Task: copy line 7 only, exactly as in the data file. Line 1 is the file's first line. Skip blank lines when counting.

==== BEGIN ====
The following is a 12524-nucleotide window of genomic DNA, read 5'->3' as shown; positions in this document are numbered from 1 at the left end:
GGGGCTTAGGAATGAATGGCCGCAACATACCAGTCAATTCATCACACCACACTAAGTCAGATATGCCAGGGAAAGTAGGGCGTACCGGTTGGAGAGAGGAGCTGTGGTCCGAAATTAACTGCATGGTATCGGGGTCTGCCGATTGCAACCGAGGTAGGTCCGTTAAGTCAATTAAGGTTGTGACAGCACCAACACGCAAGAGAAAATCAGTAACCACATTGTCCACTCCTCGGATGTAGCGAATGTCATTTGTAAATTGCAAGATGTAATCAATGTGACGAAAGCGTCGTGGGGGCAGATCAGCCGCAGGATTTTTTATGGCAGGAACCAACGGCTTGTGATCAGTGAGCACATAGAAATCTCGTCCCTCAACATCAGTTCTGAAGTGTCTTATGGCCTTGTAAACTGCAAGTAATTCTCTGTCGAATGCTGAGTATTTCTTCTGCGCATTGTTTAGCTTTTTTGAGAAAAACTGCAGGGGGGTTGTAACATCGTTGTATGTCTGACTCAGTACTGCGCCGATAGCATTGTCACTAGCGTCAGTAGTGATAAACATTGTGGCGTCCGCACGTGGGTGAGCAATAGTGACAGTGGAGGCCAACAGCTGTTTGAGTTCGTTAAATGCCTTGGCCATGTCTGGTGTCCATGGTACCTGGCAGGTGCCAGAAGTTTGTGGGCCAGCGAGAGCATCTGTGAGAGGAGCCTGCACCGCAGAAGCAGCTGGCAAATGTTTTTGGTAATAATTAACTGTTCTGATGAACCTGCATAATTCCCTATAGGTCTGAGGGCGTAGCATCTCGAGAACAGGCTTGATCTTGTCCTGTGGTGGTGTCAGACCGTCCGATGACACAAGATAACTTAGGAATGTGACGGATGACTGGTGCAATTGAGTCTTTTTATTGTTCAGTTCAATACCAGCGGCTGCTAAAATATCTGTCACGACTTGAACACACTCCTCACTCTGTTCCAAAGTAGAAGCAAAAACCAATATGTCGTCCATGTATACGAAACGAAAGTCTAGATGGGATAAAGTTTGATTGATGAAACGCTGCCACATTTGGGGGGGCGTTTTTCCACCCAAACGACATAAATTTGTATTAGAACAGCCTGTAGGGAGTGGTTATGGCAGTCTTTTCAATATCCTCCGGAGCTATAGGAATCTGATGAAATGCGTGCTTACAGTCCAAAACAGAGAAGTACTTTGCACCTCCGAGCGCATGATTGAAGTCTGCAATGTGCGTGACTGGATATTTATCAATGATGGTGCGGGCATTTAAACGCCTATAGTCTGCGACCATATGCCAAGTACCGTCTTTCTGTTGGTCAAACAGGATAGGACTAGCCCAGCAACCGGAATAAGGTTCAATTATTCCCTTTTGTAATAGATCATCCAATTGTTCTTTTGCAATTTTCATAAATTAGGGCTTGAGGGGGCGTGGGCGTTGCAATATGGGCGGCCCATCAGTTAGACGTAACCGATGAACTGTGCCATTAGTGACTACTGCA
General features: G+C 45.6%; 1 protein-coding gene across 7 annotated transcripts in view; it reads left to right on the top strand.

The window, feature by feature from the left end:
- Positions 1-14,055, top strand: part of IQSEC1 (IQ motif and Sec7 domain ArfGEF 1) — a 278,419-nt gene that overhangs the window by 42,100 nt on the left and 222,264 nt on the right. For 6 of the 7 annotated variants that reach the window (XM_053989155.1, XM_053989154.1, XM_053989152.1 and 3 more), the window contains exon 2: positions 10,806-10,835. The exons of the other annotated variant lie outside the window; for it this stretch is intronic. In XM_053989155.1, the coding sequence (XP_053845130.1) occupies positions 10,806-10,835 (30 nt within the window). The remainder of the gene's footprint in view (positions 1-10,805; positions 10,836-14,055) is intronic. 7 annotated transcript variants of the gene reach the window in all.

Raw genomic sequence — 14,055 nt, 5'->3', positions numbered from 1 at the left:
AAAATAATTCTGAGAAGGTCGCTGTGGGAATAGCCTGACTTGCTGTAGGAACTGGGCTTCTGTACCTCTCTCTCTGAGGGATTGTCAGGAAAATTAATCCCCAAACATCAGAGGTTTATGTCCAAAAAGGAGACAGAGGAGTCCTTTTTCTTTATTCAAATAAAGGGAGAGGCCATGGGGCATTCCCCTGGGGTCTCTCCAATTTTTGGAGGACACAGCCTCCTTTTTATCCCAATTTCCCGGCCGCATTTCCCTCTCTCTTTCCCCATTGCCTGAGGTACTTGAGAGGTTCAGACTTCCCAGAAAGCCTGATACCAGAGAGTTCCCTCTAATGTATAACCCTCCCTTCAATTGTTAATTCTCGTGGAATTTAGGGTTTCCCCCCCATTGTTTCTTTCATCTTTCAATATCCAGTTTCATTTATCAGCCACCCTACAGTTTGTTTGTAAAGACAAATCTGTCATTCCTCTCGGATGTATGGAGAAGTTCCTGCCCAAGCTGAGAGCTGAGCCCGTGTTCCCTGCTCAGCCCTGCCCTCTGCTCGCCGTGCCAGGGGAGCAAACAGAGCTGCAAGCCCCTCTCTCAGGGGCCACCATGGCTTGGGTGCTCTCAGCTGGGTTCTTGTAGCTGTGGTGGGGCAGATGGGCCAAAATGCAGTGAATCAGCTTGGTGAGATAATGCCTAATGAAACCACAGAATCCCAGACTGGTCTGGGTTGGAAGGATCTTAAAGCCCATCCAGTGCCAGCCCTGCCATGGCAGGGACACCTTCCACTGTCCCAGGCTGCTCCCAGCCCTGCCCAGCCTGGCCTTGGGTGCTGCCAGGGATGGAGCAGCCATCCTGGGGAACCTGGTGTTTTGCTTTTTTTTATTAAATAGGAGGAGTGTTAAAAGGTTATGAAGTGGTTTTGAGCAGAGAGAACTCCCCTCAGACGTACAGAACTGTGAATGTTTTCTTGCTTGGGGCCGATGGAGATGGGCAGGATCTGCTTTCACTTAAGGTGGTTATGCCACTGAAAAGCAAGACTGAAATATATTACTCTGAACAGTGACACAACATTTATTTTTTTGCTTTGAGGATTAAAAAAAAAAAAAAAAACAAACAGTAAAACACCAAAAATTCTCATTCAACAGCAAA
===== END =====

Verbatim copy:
AAAATAATTCTGAGAAGGTCGCTGTGGGAATAGCCTGACTTGCTGTAGGAACTGGGCTTCTGTACCTCTCTCTCTGAGGGATTGTCAGGAAAATTAATCCCCAAACATCAGAGGTTTATGTCCAAAAAGGAGACAGAGGAGTCCTTTTTCTTTATTCAAATAAAGGGAGAGGCCATGGGGCATTCCCCTGGGGTCTCTCCAATTTTTGGAGGACACAGCCTCCTTTTTATCCCAATTTCCCGGCCGCATTTCCCTCTCTCTTTCCCCATTGCCTGAGGTACTTGAGAGGTTCAGACTTCCCAGAAAGCCTGATACCAGAGAGTTCCCTCTAATGTATAACCCTCCCTTCAATTGTTAATTCTCGTGGAATTTAGGGTTTCCCCCCCATTGTTTCTTTCATCTTTCAATATCCAGTTTCATTTATCAGCCACCCTACAGTTTGTTTGTAAAGACAAATCTGTCATTCCTCTCGGATGTATGGAGAAGTTCCTGCCCAAGCTGAGAGCTGAGCCCGTGTTCCCTGCTCAGCCCTGCCCTCTGCTCGCCGTGCCAGGGGAGCAAACAGAGCTGCAAGCCCCTCTCTCAGGGGCCACCATGGCTTGGGTGCTCTCAGCTGGGTTCTTGTAGCTGTGGTGGGGCAGATGGGCCAAAATGCAGTGAATCAGCTTGGTGAGATAATGCCTAATGAAACCACAGAATCCCAGACTGGTCTGGGTTGGAAGGATCTTAAAGCCCATCCAGTGCCAGCCCTGCCATGGCAGGGACACCTTCCACTGTCCCAGGCTGCTCCCAGCCCTGCCCAGCCTGGCCTTGGGTGCTGCCAGGGATGGAGCAGCCATCCTGGGGAACCTGGTGTTTTGCTTTTTTTTATTAAATAGGAGGAGTGTTAAAAGGTTATGAAGTGGTTTTGAGCAGAGAGAACTCCCCTCAGACGTACAGAACTGTGAATGTTTTCTTGCTTGGGGCCGATGGAGATGGGCAGGATCTGCTTTCACTTAAGGTGGTTATGCCACTGAAAAGCAAGACTGAAATATATTACTCTGAACAGTGACACAACATTTATTTTTTTGCTTTGAGGATTAAAAAAAAAAAAAAAAACAAACAGTAAAACACCAAAAATTCTCATTCAACAGCAAA